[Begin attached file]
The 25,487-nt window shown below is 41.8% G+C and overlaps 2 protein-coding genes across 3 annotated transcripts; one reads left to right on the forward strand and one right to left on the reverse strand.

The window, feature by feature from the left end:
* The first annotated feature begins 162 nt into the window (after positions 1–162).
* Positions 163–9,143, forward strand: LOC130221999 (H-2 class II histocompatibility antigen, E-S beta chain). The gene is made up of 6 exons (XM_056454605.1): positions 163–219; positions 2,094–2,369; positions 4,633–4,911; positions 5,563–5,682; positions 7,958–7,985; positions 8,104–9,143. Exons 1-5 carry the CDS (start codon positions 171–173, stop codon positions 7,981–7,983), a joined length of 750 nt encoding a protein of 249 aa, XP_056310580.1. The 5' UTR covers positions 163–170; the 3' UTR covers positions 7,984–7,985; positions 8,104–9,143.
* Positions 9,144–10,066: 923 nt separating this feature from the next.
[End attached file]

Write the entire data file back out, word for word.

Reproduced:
The 25,487-nt window shown below is 41.8% G+C and overlaps 2 protein-coding genes across 3 annotated transcripts; one reads left to right on the forward strand and one right to left on the reverse strand.

The window, feature by feature from the left end:
* The first annotated feature begins 162 nt into the window (after positions 1–162).
* Positions 163–9,143, forward strand: LOC130221999 (H-2 class II histocompatibility antigen, E-S beta chain). The gene is made up of 6 exons (XM_056454605.1): positions 163–219; positions 2,094–2,369; positions 4,633–4,911; positions 5,563–5,682; positions 7,958–7,985; positions 8,104–9,143. Exons 1-5 carry the CDS (start codon positions 171–173, stop codon positions 7,981–7,983), a joined length of 750 nt encoding a protein of 249 aa, XP_056310580.1. The 5' UTR covers positions 163–170; the 3' UTR covers positions 7,984–7,985; positions 8,104–9,143.
* Positions 9,144–10,066: 923 nt separating this feature from the next.